#9. The subject line still matters.
The first thing subscribers are going to see is the subject line for each email in your autoresponder sequence. If you don’t have a punchy and attractive subject line, then there’s a good chance that your email is going to be deleted – even if the information is something that the subscriber wants.
To add another level of complexity to this key point, many email servers and programs are filtering out emails from autoresponders because of their subject lines. Certain words and phrases can trigger an email being sent to a spam folder. Even the reputation of the server you use can cause emails to not be delivered as intended.
Of course you’ll want to encourage subscribers to add your emails to their safe list. There are also some strategies that you can implement right now to give yourself a chance at a better overall open rate.
- Avoid repetition. Many autoresponder sequences start strong, but finish weak. This is because the content doesn’t feel fresh. Keep your email subjects unique and on-point with the content.
- Keep it short. A common recommendation is to keep your email subject line under 50 characters. To be even more effective, try to summarize your content in just 3 words. The Rule of Three is something that is structured into our global culture. When it’s in your subject line, it creates a sense of familiarity that can encourage a click.
- Make it unique. You can use merge tags to help personalize the subject line with your content. Many use names in autoresponders, but consider using cities instead. Research from Mailchimp indicates that the city merge tag can be more effective.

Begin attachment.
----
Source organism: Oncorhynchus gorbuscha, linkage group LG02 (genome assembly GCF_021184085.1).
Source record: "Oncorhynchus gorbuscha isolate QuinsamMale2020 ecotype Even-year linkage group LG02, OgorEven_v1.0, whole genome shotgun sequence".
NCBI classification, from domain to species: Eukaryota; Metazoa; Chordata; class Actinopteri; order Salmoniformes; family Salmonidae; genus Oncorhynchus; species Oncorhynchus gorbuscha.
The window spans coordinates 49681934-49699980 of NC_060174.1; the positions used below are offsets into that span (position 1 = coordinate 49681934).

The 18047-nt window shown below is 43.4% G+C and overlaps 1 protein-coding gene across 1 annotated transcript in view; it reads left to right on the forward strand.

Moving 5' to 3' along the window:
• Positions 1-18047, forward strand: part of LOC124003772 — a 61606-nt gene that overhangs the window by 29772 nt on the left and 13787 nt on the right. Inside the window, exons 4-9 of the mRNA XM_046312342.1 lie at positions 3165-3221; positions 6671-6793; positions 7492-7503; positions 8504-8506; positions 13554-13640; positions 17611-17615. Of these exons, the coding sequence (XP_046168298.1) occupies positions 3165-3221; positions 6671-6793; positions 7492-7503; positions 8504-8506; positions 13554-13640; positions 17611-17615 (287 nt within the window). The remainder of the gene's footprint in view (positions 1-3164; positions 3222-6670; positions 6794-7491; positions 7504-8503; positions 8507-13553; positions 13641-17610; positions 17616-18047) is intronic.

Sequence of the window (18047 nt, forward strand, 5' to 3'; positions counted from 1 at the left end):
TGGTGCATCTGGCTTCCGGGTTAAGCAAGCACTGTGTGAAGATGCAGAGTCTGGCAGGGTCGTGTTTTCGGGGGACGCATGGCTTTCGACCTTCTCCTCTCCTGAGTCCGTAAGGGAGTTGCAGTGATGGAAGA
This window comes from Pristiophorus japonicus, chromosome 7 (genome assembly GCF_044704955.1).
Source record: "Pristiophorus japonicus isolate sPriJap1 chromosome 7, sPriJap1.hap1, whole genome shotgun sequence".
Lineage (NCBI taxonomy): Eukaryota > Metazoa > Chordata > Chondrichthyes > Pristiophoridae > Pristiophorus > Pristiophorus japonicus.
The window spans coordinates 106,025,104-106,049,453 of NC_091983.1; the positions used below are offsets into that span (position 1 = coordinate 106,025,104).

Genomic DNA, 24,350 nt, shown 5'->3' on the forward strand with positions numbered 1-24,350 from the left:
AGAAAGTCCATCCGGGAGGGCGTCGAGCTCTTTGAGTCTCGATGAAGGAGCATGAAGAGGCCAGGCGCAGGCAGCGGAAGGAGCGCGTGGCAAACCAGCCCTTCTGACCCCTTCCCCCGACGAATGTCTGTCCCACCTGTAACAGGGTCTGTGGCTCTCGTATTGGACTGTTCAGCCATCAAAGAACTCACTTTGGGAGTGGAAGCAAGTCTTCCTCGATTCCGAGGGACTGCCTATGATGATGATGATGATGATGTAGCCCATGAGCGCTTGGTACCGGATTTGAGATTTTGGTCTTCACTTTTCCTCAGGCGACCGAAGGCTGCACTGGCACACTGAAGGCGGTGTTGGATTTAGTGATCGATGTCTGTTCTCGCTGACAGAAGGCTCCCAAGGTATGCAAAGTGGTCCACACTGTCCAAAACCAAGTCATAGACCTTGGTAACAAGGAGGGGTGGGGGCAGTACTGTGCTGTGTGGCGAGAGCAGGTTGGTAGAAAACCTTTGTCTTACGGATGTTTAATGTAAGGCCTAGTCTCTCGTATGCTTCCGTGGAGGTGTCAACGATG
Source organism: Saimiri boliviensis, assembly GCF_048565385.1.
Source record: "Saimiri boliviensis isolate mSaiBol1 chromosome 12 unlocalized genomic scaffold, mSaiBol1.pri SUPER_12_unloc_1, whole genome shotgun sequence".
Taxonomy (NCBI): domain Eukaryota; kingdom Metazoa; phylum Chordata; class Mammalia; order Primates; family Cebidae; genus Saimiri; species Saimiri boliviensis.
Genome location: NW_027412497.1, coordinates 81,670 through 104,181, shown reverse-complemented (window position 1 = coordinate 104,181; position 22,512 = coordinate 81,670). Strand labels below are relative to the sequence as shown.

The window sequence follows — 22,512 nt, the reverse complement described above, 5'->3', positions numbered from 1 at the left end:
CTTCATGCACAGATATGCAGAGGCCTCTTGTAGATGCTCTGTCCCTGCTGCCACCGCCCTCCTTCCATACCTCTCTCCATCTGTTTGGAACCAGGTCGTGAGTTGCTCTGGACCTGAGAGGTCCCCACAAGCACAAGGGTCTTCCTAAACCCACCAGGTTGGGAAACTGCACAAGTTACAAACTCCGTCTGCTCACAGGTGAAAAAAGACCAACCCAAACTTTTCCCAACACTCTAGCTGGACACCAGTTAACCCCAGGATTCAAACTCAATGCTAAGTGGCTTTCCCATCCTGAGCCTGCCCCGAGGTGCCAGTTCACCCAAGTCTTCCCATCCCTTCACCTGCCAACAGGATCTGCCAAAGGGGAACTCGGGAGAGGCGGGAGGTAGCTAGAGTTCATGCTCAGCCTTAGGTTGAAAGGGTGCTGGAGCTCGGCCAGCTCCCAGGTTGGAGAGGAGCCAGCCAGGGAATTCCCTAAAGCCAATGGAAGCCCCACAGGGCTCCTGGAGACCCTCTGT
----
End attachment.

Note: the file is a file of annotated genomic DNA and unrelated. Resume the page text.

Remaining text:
Even the best subject line can be affected by a “from name” that might feel silly, inappropriate, or strange. People don’t open emails from sources they do not know very often these days. Keep your name consistent over every platform and not only can it help to increase your open rates, but it can also benefit your brand awareness as well.
#10. Test your autoresponder sequence.
Just because you’ve written a thorough autoresponder sequence doesn’t mean it’s going to be an effective sequence. People can react very differently than you might expect. Sometimes what you think is the worst thing you’ve ever written is what your subscribers think is brilliant. The reverse is also true more often than not.
Testing requires more than a day or two. You’ll need at least a week or two. Some autoresponder sequences might need 6-8 weeks of testing before you can really take a look at it. Here are some of the issues that you should be looking at during the testing process.
- Do you have low open rates? If your autoresponder sequence is seeing a 20% open rate, but you’ve got one email that has a 4% open rate, then there’s a good chance you might need to change the subject line.
- Do you have a low CTR? If you have emails that are seeing a lower than average CTR, then there’s likely a structural issue. The email might be too long, the links might not be noticeable, or the content might just be boring. Fix up the email and try again.
- Do you have lots of unsubscribers? Some autoresponder sequences are designed to filter out people who don’t meet specific criteria. In that instance, a high unsubscriber rate is normal. If you aren’t trying to eliminate subscribers on purpose, however, you’ll need to take a second look at your value proposition.
Test it out. Test it some more. You should be seeing your interactions and sales beginning to increase over time.
Last month, more than 2 million people visited Brandon's blog. He shares exactly how he took his blog from zero to 1 million monthly visitors here. His path to success was not easy. Brandon had to comeback from being disabled, by a rare health disorder, for most of his thirties. God delivered him from hardship and has blessed his family in so many wonderful ways. You can send Brandon a message here.